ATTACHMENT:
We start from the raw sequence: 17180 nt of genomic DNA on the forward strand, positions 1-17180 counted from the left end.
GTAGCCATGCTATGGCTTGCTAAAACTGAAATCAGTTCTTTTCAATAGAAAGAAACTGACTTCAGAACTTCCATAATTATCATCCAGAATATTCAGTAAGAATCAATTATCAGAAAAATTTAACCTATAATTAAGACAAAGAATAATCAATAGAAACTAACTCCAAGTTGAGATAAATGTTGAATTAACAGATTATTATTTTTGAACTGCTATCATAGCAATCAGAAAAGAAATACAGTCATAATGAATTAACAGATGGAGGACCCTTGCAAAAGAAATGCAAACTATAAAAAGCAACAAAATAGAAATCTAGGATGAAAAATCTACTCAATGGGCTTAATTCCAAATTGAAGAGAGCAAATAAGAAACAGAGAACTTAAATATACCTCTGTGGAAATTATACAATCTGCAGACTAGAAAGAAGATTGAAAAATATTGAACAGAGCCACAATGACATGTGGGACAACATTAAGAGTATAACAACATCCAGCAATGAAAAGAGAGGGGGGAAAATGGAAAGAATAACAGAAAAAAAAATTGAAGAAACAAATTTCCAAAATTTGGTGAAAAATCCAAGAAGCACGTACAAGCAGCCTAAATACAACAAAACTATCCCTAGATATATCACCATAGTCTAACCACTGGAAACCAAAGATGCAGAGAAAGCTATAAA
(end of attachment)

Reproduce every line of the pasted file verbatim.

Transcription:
We start from the raw sequence: 17180 nt of genomic DNA on the forward strand, positions 1-17180 counted from the left end.
GTAGCCATGCTATGGCTTGCTAAAACTGAAATCAGTTCTTTTCAATAGAAAGAAACTGACTTCAGAACTTCCATAATTATCATCCAGAATATTCAGTAAGAATCAATTATCAGAAAAATTTAACCTATAATTAAGACAAAGAATAATCAATAGAAACTAACTCCAAGTTGAGATAAATGTTGAATTAACAGATTATTATTTTTGAACTGCTATCATAGCAATCAGAAAAGAAATACAGTCATAATGAATTAACAGATGGAGGACCCTTGCAAAAGAAATGCAAACTATAAAAAGCAACAAAATAGAAATCTAGGATGAAAAATCTACTCAATGGGCTTAATTCCAAATTGAAGAGAGCAAATAAGAAACAGAGAACTTAAATATACCTCTGTGGAAATTATACAATCTGCAGACTAGAAAGAAGATTGAAAAATATTGAACAGAGCCACAATGACATGTGGGACAACATTAAGAGTATAACAACATCCAGCAATGAAAAGAGAGGGGGGAAAATGGAAAGAATAACAGAAAAAAAAATTGAAGAAACAAATTTCCAAAATTTGGTGAAAAATCCAAGAAGCACGTACAAGCAGCCTAAATACAACAAAACTATCCCTAGATATATCACCATAGTCTAACCACTGGAAACCAAAGATGCAGAGAAAGCTATAAA